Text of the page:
Chapter 5 of the new Act contains provisions under the heading "Fundamental Transactions, Takeovers and Offers", which introduces a new dispensation for transactions that fundamentally alter a company. A high level summary of these transactions is as follows:
Disposal of all or the greater part of assets or undertaking
- This type of transaction is dealt with in section 112 and is substantially the same as section 228 of the current Companies Act of 1973.
- If a company wishes to dispose of all or the greater part of its assets or undertaking, the disposal has to be approved by a special resolution of its shareholders and the requirements of section 115 have to be met.
- The notice to shareholders to consider the proposed disposal must include a written summary of the precise terms of the transaction and comply with section 164, which gives a dissenting shareholder appraisal rights that include the right to be paid the fair value of the shares by the company.
Amalgamation or merger of two or more profit companies
- Section 113 is a completely new innovation and requires that two or more companies proposing to amalgamate or merge must enter into a written agreement setting out the terms and means of effecting the transaction, meeting fairly extensive prescribed disclosure requirements, as set out in section 113(2).
- The matters to be disclosed include, for example, details of the proposed allocation of the assets and liabilities, subsequent management and the estimated cost of the proposed amalgamation or merger.
- Section 113(3) provides that the transaction could include the cancellation or conversion of securities, which will make the use thereof quite flexible.
- Section 113(4) requires that the board of each company must first consider if the proposed merger will meet the solvency and liquidity tests and if they reasonably believe so, the proposal has to be approved by special resolution as contemplated in section 115.
Schemes of arrangement
- The procedures for schemes of arrangement have been substantially amended.
- Section 114 is limited to a scheme between the company and holders of any class of securities and includes a reorganisation in several ways, for example a consolidation, division, expropriation, exchanging, re-acquisition (or any combination) of securities.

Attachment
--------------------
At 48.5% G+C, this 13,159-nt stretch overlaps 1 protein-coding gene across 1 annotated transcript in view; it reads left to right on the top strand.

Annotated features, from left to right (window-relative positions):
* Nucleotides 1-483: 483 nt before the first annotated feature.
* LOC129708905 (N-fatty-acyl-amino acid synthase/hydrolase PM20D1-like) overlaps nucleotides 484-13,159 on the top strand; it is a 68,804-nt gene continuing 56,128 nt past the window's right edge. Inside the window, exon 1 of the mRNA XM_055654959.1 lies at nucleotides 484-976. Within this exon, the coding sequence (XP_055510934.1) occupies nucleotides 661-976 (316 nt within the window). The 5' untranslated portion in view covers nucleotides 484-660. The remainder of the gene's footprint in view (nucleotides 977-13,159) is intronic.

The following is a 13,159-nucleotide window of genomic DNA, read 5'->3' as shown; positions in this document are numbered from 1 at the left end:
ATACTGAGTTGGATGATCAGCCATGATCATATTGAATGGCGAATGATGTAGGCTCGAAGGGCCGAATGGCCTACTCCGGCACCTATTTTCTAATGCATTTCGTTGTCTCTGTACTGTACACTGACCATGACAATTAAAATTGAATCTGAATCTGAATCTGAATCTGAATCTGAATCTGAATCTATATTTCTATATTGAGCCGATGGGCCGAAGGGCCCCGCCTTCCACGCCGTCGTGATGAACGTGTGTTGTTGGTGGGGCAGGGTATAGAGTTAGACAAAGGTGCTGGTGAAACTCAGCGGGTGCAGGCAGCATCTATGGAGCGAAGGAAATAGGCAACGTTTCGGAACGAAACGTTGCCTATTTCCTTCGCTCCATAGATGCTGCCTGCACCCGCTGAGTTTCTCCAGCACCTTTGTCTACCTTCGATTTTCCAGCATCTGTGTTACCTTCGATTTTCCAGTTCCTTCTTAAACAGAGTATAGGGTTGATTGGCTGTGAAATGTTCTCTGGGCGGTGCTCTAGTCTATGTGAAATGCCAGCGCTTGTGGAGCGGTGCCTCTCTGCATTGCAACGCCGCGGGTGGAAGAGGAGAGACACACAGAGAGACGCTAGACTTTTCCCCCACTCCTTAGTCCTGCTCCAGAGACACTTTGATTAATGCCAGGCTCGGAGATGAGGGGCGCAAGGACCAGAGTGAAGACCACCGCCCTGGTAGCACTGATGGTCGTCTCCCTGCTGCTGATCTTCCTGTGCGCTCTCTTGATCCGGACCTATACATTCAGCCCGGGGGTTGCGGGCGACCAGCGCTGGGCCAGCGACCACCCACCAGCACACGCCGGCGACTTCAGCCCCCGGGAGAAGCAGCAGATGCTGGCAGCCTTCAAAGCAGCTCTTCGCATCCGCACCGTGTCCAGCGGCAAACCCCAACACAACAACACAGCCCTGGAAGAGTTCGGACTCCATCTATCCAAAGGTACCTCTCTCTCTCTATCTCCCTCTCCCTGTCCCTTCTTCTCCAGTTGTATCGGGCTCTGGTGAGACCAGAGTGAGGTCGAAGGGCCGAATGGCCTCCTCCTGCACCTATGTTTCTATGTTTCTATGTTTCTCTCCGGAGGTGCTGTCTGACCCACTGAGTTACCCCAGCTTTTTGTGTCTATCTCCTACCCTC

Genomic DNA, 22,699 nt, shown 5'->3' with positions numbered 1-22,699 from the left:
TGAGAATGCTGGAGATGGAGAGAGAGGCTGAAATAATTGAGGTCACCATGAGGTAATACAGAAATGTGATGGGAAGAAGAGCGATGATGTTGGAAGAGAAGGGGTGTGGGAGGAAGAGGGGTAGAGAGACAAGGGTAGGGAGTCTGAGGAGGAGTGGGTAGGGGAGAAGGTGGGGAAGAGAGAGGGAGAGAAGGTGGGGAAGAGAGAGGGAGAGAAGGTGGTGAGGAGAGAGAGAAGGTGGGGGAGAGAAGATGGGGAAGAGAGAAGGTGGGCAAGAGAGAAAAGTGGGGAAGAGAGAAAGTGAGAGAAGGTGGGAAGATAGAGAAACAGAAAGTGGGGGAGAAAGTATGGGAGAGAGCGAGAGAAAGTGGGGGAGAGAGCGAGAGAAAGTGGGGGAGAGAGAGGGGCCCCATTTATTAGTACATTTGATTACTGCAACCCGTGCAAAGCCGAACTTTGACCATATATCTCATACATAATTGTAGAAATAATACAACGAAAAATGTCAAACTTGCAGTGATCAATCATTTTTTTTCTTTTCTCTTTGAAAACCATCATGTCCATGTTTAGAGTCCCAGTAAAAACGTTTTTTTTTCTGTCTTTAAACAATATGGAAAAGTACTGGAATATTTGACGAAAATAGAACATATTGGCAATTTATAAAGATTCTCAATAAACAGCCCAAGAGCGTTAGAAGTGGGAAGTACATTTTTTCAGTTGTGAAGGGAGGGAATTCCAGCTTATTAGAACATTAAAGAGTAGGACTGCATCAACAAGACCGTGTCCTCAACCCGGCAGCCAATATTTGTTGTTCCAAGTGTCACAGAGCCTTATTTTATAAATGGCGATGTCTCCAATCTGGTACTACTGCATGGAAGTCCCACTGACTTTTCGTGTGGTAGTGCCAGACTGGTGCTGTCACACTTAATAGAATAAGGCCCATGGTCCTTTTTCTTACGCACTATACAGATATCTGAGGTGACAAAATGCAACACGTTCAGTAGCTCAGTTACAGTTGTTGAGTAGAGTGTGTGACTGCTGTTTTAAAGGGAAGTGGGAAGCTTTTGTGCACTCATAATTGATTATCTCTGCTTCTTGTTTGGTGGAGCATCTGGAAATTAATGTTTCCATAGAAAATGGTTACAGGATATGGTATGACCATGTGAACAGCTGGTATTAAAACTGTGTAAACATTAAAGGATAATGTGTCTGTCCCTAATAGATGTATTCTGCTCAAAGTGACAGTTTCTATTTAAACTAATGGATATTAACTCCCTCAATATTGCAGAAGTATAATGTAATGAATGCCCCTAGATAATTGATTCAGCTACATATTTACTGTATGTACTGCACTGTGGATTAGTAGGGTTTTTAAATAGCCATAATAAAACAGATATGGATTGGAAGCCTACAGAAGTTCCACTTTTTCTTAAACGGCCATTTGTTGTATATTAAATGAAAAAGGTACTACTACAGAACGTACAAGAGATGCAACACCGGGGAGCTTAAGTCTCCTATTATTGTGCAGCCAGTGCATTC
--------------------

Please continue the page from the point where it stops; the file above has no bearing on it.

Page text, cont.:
- Section 114(2) requires that an independent duly qualified expert must be retained to prepare a report to the board of the proposed arrangement, containing comprehensive information as prescribed in section 114(3).
- Section 115(2) requires that any of the previously mentioned transactions in sections 112 to 114 must be approved by a special resolution at a meeting called for that purpose.
- A company may (in terms of section 115(3)), however, not proceed to implement the resolution without the approval of the court, if:
- the resolution was opposed by at least 15% of the voting rights that were exercised on that resolution, and any person who voted against it requires the company to seek court approval. In this instance the company has to make the application or treat the resolution as a nullity; or
- the court, on application by any person who voted against the resolution, grants that person leave to apply to a court to review the transaction. The court will only grant leave if it is satisfied that the applicant is acting in good faith, appears prepared and able to sustain the proceedings and has alleged facts which would support the court to reach a decision.
- The court may in terms of section 114(7) only set a resolution aside if there was a significant and material procedural irregularity, and if it was, for example, manifestly unfair to any class of security holders, or the vote was materially tainted by conflict of interest or if there was inadequate disclosure.
A holder of securities is further entitled to make use of the appraisal rights provisions contained in section 164, if the holder notified the company in advance of its intention to oppose a special resolution and was present at the meeting and voted against the resolution.
Any person may also in terms of section 115(9) apply to a court for an order to properly implement the amalgamation or merger.
The last step in the merger process is that of section 116, which requires a notice to be given to all known creditors. Any creditor may within 15 business days after delivery of such notice approach a court for review, if it will be materially prejudiced by the amalgamation or merger. The notice must contain specifically prescribed information and confirmations that there was compliance with required legislation and must be filed with the Commission.
The previously known Securities Regulation Panel becomes, in terms of section 196, a statutory body known as the Takeover Regulation Panel. The most important effect of this is that the Takeover Regulation Panel will in future regulate affected transactions by way of Takeover Regulations with statutory powers.
The most important changes to the current takeover provisions is the introduction of an amalgamation and merger mechanism (section 113) and the fact that court approval will only be required when there was a significant minority (at least 15%) opposed to the transaction, or if there was a procedural irregularity or a manifestly unfair result. These changes will substantially affect the takeover and merger mechanisms and will be discussed more fully in future newsletters.
Director, Corporate and Commercial